KITCHENER: The Man Behind the Legend. By Philip Warner. Atheneum. 256 pp. $15.95.

FOR MOST Americans Kitchener is hardly a legend. If they know of him at all it is as the glaring wall- eyed face with pushbroom mustache that dominated those World War I recruiting posters, "Your King and Country Need You."

The poster is famous for what it unwittingly reveals of 1914 Britain, the message being, It's up to you to protect us, the people of power and property. Compare it with Churchill's ringing "We shall fight on the beaches, etc."

In any case, Horatio Herbert Kitchener, 1st Earl of Khartoum and Broome, is remembered today for his picturebook victory at Omdurman, avenging the death of Gordon in the fall of Khartoum and for his amazing creation of a 21/2-million-man volunteer army in 18 months to replace the small professional army wiped out in the battles of 1914.

It wasn't his fault that "Kitchener's Army" was squandered in mindless trench warfare, destroying the nation's best prospects for future officers. "Men volunteered knowing that their expectation of life was probably three weeks from the day they landed in France."

The author, an experienced military historian and senior lecturer at Sandhurst, the Royal Military Academy, writes with devastating authority about the War Office idiocies of that war, allowing so many munitions workers into the army and mishandling production so badly that even late in 1915 Britain was producing 22,000 shells a day compared to 100,000 in France and 250,000 in Germany. And then there were the generals. Just before the disaster of Loos, General French lingered far behind the lines, out of touch. On the second day, in the crisis, he loitered at a dressing station comforting the wounded, a nice gesture but hardly the best place for the commander in chief in a battle that still could have been won.

Warner, who himself fought through World War II, provides one fascinating revelation after another on battles from Omdurman to Gallipoli. He skilfully sketches the situations that created them and even makes sense out of the convoluted Boer War, where again Kitchener's organizing genius was evident if often misunderstood.

Incidentally, he points out, the Dervishes at Omdurman "were not, as they have so often been depicted in films, an undisciplined body of savages armed with spears: they were first-class cavalry and infantry, mostly armed with rifles which they could fire accurately, and precise and accurate in their tactical moves."

Kitchener led that fight personally, "ignoring his staff and issuing orders direct to brigade, even battalion" when the enemy suddenly attacked from two sides. Throughout his life, his tendency to act on his own initiative was to bring great success even as it irritated the more conventional military minds. Tact was not a strong point with this shy, stiff, enigmatic man who, a colleague said, "was never seen to address or even notice a private soldier."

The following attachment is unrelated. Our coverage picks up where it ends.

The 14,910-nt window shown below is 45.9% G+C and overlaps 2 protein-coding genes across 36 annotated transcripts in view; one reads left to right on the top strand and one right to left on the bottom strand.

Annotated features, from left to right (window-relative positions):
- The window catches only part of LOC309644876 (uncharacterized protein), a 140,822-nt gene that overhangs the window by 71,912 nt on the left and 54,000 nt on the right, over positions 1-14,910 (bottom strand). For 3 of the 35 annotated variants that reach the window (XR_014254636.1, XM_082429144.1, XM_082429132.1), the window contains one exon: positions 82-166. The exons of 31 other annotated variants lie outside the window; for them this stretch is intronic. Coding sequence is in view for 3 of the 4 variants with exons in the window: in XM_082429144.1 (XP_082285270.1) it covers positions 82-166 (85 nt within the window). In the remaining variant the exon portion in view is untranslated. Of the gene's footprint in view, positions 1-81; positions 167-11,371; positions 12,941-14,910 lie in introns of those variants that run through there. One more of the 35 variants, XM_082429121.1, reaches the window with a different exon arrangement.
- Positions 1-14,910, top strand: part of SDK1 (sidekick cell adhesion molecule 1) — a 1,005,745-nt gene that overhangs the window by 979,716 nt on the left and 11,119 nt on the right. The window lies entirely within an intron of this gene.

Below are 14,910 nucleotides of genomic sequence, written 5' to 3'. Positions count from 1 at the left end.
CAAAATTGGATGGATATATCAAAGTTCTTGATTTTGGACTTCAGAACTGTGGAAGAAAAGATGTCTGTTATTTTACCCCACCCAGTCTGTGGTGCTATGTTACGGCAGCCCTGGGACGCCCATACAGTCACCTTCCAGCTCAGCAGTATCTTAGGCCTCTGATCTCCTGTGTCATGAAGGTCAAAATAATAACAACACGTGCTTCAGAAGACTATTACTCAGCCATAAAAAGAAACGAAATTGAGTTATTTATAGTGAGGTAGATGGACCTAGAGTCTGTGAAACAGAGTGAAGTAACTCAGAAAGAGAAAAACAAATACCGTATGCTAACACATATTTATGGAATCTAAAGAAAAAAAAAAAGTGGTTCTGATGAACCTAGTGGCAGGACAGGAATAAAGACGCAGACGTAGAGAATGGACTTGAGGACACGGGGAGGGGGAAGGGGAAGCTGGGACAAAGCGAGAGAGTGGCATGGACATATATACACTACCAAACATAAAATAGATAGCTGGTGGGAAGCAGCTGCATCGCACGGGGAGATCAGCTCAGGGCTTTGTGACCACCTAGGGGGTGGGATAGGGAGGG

DISMISSED by some as the epitome of the old-school Colonel- Blimp martinet, Kitchener actually was a prescient analyst of world affairs and, according to Warner, might indirectly have prevented or delayed the Russian Revolution had he been given his head. Furthermore, had he become British ambassador to Turkey in 1907, as he wished, "it is highly unlikely that Turkey would have become an ally of Germany in 1914. . . . It was said that his failure to get the appointment was out of the jealousy it provoked in the Foreign Office."

There was a lot of that in Kitchener's life. In spite of it, he appeared to have provided an intelligent, moderate influence for the preservation of the empire.

Warner writes with precision and confidence of the wars and politics of Kitchener's time: he is less successful in bringing his man to life. One wonders if anyone could.

Though Kitchener never married, he was engaged at one point, but the young woman died. One gathers that he was a profoundly repressed person unable to show feeling or to make friends easily. "In spite of his brusque manner and unbending severity, Kitchener had nothing sadistic in his makeup," Warner writes somewhat defensively. "On suitable occasions he liked to be kind."

Warner, in this solidly informative, rather touchingly opinionated book, provides a glimmer of the man concealed by the uniform: He had four spaniels, named "Shot," "Bang," "Miss" and "Damn," a wry comment on the fact that he was an indifferent shot. And this: One day in India a 5-year-old boy, frightened by a loud noise, "at once ran up to Lord Kitchener, seizing his hand and standing close to him for protection -- a gesture which obviously pleased him enormously." Later Kitchener described it as the proudest moment of his life.